Does Agave Syrup Make You Sick?January 21, 2024
Agave Syrup -Does It Make You Sick?
It was on the ingredient label at slot #4 on the "Organic Granola" bag. Agave syrup. It came before the "organic cane sugar" but it was just after the "gluten-free oats" and tree nuts. You have heard of gluten in oats also, haven't you? So ingredients three and four were agave syrup and cane sugar. Cane sugar I can easily blow off. It's table sugar. Derived from sugar cane instead of sugar beets. Same thing. The Papua-New Guineans found those sweet canes in around 4000 BC. From there the Austronesians took it up to Taiwan where it spread up to China. When the Indians got hold of it around 0 AD, they finally concentrated it by boiling it down and clarifying it. Table sugar was born, as were camel caravans to Venice. Our 21st century diet in America is now at least 13% sugar. At least that's down from the 18% peak we hit in the last 90s.
What about Agave? Well, it's the FDA at fault. It requires food companies to label the ingredients in their food in the order of their abundance. If you have more oats than anything else, you get to say "oats" first. If that's what you are selling, that's good. If sugar comes second, you have a problem. Picky consumers won't buy your product. You have to diversify. Several forms of sugar can be added together so that each falls lower on the frequency table. As you can tell this is obviously a head-fake. The actual, molecule sum is high but because the various forms of sugar are from different sources and have not been refined to pure sugar, they can be labeled by their "indigenous labels".
What is Agave syrup? It's the syrup off the cactus plant, grown mostly in Mexico. It's sugar.
It is a cactus that has to grow for 7 years before its leaves are cut off and squeezed to get the juice out. The main ingredient of that juice is called fructan, which is a long chain of fructose molecules. Take that squeezed product, digest it down to the fructose sugar, and sell that as your "organic sweetener". It's fructose. Now it's not all fructose. It is typically about 60% fructose, 20% glucose, a trace of sucrose, and a variety of other small chains of fructose. But no kidding, it is mostly just fructose. This is on the same order as High Fructose Corn Syrup. It is 40-60% sweeter than table sugar so food manufacturers like to use it. And they can get away with another name.
What does your body say? There is abundant literature about fructose and its nearly instant effect on your liver. We have no enzyme to filter fructose out, like we do for glucose. It rushes into your blood and then the liver in minutes. It demands an ATP molecule on entry into the liver cell which results in uric acid increasing within an hour after ingesting. This puts fructose front and center as a causative agent for diabetes. Bummer.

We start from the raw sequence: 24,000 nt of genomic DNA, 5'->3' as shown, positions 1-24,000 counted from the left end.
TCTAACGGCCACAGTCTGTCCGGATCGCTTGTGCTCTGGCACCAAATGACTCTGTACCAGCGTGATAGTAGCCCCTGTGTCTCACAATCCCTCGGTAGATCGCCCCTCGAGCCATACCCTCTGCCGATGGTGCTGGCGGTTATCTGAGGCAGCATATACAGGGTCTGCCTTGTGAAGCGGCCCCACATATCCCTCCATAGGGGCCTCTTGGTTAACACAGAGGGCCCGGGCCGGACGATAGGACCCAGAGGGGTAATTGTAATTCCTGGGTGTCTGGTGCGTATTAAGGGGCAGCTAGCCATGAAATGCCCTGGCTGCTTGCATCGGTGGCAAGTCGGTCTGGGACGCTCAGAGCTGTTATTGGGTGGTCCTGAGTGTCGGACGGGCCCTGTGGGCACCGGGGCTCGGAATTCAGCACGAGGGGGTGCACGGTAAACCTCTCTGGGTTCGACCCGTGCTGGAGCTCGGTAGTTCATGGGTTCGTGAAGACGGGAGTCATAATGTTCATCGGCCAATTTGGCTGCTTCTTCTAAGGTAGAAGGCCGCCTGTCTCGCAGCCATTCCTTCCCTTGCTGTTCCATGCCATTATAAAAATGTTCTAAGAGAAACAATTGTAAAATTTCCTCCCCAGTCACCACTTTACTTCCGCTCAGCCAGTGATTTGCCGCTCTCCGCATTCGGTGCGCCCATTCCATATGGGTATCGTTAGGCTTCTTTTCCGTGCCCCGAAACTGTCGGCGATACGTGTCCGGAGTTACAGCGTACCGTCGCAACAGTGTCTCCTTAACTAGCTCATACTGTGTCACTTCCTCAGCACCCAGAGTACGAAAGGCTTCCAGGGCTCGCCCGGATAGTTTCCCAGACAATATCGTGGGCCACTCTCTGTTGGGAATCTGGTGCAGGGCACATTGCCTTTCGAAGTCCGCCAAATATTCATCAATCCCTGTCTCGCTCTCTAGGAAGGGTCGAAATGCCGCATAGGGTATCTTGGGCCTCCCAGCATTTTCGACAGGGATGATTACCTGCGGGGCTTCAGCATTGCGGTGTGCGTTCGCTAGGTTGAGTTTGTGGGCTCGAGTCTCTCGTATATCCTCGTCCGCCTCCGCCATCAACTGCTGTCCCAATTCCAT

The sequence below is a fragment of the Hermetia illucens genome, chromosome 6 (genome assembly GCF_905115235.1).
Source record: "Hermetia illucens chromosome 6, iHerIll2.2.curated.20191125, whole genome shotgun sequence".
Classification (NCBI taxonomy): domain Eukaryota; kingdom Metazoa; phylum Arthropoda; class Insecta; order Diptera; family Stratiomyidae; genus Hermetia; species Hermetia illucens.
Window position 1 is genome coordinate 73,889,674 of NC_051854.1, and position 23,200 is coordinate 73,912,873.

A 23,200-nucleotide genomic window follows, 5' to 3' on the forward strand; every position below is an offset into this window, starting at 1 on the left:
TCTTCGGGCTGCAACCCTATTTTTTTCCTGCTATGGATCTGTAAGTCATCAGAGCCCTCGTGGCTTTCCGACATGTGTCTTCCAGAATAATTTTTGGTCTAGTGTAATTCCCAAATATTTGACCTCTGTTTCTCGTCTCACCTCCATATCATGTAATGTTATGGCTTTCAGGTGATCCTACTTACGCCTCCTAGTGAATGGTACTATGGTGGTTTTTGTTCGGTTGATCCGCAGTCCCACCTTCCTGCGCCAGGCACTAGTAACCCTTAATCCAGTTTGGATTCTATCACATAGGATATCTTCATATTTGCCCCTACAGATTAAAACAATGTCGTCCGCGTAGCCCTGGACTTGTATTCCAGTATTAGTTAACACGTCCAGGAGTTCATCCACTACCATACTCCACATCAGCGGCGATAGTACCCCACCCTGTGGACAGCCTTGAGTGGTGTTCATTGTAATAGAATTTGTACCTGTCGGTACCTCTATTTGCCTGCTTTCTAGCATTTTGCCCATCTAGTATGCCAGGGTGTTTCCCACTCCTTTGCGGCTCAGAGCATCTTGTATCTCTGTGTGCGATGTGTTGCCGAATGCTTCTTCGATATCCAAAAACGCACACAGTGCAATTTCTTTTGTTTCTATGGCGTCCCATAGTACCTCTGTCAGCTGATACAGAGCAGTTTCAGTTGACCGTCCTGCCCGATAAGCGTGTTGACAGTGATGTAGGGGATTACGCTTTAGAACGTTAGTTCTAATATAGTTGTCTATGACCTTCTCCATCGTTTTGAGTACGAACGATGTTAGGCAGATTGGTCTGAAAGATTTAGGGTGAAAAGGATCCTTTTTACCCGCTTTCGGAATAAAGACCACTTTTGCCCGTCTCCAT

Don't get sucked in by "organic", "gentle, natural sweetener", or "not overly sweet". It's fructose and fructose is a metabolic poison. Curiously, fruits have it in the 6% content range. With all the fiber in fruit, that appears to be tolerable.
If you have nothing better to do on this dreary winter day, consider Googling 50 Names for Sugar. Look up Panela (unrefined cane sugar) or Rapadura sugars (South American and Asian unrefined, brown sugar). Get used to those names and stop being hoodwinked. In particular, if you see more than one name for sugar, higher than 3rd or 4th, just don't buy that product.
www.What will Work for me. I'm so discouraged. Anything I like has sugar in it that goes by a different name. I'm currently switching to Monk Fruit and found a couple of good vendors. The NOW foods, 8 oz bottle has twelve hundred doses of 5 drops. I'm determined to cut down to four and get used to that, then three.
1. What is agave syrup? Answer: Effectively another name for fructose. Once purified without its fiber, fructose is a metabolic poison.
2. Why is fructose so bad for me? Answer: It raises uric acid and sets off metabolic syndrome all by itself. Just watch the movie, "Super Size Me" (3 meals a day at MacDonald's for a month, with all the sugared drinks in Super Size).
3. Is there anything special about agave? Answer. No, other than the romantic idea of being from an exotic place, the Mexican desert.
4. Why do food companies use it? Answer: They are playing the truth in labeling game. They want any mention of sugar that you recognize to be as low in the sequence as they can get. If they take a product that is 51% sugar, they would have to list sugar first. If they get cane juice (sugar), agave (fructose), honey, and HFCS, they can list each of them at much lower totals and come third and fourth on the list.
5. What percent of my diet is sugar? Answer: Hmm. On average about 13% but some folks are up around 25%. American Heart says to get it down to 1 ounce a day.